Der Inflatable Fuhrer (episode 87) is probably my favourite in the collection for it’s utter strangeness. Frylock is hired by a shadowy, balloon-shaped man with a German accent to synthesize a killer virus. Turns out the man is Hitler, who became a balloon at the end of WWII. Shake and Meatwad provide some healthy supporting cast laughs as well. This is the closest the creators have gotten to the brilliant stupidity of the show’s second and third seasons.
The Last One Forever and Ever (episode 88), which features a whole bunch of live-action, skit-like stuff, was apparently popular among fans, but I found it dreadfully unfunny. Perhaps it’s my aversion to stuff like Tim and Eric Awesome Show, but poking fun at laziness doesn’t really make laziness any better. Even the presence of H. Jon Benjamin ( Home Movies, Venture Bros, Archer) didn’t make the episode any more tolerable.
Rubberman (episode 91) is a relatively forgettable episode, in which Frylock creates a duck out of used condoms and needles. There are a few grotesquely amusing moments, and Meatwad-centric episodes are few and far between on this collection, but I’m struggling to find anymore compliments.
Multiple Meats (episode 97) is another personal favourite. Shake cuts Meatwad into two pieces, and each piece becomes self aware. Soon the house is filled with dozens of tiny Meatwads, playing poker, and practicing democracy. This episode mixes sweet and cute, with gross and wrong just like the best Meatwad centric episodes should.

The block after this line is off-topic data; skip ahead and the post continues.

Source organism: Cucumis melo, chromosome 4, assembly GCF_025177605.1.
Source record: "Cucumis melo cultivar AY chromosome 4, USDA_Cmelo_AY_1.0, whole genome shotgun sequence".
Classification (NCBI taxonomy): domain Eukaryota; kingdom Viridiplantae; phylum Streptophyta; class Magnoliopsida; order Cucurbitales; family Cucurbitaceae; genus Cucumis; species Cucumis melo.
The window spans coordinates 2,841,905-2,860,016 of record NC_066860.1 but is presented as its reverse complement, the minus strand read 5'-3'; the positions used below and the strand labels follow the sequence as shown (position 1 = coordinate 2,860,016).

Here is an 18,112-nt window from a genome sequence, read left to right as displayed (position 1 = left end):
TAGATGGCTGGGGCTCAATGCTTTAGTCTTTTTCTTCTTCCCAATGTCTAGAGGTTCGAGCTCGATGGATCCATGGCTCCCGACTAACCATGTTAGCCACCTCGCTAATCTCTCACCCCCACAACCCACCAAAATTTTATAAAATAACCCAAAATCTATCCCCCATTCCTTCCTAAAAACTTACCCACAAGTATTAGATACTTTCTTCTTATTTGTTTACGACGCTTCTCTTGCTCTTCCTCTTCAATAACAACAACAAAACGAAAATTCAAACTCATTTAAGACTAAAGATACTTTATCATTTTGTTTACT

Monster (episode 93) is well placed on the collection in that it’s another episode that features Meatwad in the lead. Once again Shake and Frylock take the opposite course of action when Meatwad develops a problem, this time a fear of a monster in his closet. Once again, Meatwad’s fears are confirmed. Carl scores some laughs in this one, but otherwise it’s a pretty routine seventh season episode.
Rabbot Redux (episode 90) picks up where The Last One Forever and Ever left off. The Aqua Teens move into a new house on the other side of Carl’s property, and events play out as a sort of mirror image of the pilot episode. This in-joke heavy episode is pretty funny, and would’ve actually been a decent place to leave the series (though so would the movie).
Eggball (episode 92) finishes things off with the story of Shake’s journey to Death Island, where he looks for replacement steel balls for his personally modeled pinball machine. The ball laying birds are very funny, but the episode appears to have stolen its surprise climax from an episode of The Marvelous Misadventures of Flapjack.